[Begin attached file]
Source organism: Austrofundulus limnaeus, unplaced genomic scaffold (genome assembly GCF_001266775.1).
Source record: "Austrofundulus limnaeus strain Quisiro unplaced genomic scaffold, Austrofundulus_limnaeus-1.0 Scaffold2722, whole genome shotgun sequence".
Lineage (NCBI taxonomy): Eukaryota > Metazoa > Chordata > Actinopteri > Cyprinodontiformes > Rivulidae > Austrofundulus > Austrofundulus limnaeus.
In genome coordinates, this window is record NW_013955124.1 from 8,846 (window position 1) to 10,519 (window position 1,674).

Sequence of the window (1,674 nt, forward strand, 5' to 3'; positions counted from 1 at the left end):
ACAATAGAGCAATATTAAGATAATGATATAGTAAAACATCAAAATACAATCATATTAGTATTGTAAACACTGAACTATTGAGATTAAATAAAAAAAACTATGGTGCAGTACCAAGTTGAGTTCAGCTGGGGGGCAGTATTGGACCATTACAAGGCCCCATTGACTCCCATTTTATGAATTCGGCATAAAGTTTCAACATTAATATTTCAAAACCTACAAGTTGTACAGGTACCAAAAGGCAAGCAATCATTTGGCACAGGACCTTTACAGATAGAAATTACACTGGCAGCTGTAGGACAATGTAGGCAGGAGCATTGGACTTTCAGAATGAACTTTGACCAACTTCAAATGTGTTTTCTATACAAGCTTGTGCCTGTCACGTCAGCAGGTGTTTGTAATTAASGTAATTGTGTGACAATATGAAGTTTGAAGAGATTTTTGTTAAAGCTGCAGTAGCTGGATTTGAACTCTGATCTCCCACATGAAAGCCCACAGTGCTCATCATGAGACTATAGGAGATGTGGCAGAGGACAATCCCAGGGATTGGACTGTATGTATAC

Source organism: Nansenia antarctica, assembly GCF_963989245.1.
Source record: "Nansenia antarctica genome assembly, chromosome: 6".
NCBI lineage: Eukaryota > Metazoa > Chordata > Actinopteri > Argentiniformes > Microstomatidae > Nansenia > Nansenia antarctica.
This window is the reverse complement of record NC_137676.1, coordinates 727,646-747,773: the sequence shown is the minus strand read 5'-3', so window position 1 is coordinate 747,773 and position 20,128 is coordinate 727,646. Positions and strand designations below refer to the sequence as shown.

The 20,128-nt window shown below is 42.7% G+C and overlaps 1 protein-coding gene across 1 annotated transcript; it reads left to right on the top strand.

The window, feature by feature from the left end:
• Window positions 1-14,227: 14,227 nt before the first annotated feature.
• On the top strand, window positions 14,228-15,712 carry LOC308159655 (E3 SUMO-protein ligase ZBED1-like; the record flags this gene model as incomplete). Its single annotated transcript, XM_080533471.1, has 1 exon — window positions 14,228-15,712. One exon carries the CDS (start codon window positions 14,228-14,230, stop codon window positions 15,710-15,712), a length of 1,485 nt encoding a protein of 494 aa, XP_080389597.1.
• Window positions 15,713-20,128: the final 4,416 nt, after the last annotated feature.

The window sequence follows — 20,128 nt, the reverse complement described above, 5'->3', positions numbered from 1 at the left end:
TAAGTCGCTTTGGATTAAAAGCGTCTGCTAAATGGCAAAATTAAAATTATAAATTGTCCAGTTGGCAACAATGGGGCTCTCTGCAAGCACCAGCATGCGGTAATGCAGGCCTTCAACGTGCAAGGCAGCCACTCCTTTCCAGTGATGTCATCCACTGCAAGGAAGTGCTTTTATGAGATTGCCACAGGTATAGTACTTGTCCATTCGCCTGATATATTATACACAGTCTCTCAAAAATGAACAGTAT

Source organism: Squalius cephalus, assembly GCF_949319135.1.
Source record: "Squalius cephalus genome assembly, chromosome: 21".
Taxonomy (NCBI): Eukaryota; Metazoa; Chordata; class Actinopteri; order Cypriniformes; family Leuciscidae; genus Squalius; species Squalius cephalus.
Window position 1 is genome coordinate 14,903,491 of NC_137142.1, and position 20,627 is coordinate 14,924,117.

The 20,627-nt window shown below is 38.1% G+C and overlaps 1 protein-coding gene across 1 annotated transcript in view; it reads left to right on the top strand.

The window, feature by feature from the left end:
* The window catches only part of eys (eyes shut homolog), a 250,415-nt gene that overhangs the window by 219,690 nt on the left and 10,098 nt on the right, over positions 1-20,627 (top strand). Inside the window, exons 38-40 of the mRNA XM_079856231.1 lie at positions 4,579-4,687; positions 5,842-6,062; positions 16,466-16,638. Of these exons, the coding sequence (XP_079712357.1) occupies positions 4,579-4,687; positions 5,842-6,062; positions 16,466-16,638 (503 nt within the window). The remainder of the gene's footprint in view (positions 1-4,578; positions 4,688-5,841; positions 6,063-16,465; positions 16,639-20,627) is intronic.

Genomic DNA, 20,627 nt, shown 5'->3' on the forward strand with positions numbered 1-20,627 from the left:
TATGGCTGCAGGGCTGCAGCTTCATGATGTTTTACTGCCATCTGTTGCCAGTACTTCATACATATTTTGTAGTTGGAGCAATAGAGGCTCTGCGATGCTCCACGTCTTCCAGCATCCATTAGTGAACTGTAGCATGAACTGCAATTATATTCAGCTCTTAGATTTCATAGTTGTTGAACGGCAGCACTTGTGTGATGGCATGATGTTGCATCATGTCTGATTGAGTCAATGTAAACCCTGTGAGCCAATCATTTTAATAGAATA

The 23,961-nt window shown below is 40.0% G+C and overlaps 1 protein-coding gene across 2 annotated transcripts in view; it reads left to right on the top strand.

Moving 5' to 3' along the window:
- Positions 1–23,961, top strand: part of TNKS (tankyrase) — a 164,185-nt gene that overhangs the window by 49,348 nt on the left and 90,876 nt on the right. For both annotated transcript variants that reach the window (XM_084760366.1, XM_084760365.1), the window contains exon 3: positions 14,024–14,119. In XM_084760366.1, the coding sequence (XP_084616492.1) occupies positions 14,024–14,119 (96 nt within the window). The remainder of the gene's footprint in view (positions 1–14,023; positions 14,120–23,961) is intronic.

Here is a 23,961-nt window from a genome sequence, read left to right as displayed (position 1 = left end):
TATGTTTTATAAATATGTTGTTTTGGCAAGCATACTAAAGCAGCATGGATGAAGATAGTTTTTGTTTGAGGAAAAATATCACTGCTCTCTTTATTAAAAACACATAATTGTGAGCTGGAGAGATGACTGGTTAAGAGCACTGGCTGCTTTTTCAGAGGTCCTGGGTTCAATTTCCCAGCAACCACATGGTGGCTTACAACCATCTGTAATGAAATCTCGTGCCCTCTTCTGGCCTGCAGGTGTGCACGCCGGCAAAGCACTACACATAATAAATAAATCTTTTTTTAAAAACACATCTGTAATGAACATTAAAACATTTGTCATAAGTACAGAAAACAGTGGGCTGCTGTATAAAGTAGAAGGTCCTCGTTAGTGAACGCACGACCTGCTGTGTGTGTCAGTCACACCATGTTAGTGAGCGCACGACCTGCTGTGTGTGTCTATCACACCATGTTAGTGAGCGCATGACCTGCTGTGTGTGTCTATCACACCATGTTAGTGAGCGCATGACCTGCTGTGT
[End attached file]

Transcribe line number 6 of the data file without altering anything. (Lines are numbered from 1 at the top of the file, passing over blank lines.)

ACAATAGAGCAATATTAAGATAATGATATAGTAAAACATCAAAATACAATCATATTAGTATTGTAAACACTGAACTATTGAGATTAAATAAAAAAAACTATGGTGCAGTACCAAGTTGAGTTCAGCTGGGGGGCAGTATTGGACCATTACAAGGCCCCATTGACTCCCATTTTATGAATTCGGCATAAAGTTTCAACATTAATATTTCAAAACCTACAAGTTGTACAGGTACCAAAAGGCAAGCAATCATTTGGCACAGGACCTTTACAGATAGAAATTACACTGGCAGCTGTAGGACAATGTAGGCAGGAGCATTGGACTTTCAGAATGAACTTTGACCAACTTCAAATGTGTTTTCTATACAAGCTTGTGCCTGTCACGTCAGCAGGTGTTTGTAATTAASGTAATTGTGTGACAATATGAAGTTTGAAGAGATTTTTGTTAAAGCTGCAGTAGCTGGATTTGAACTCTGATCTCCCACATGAAAGCCCACAGTGCTCATCATGAGACTATAGGAGATGTGGCAGAGGACAATCCCAGGGATTGGACTGTATGTATAC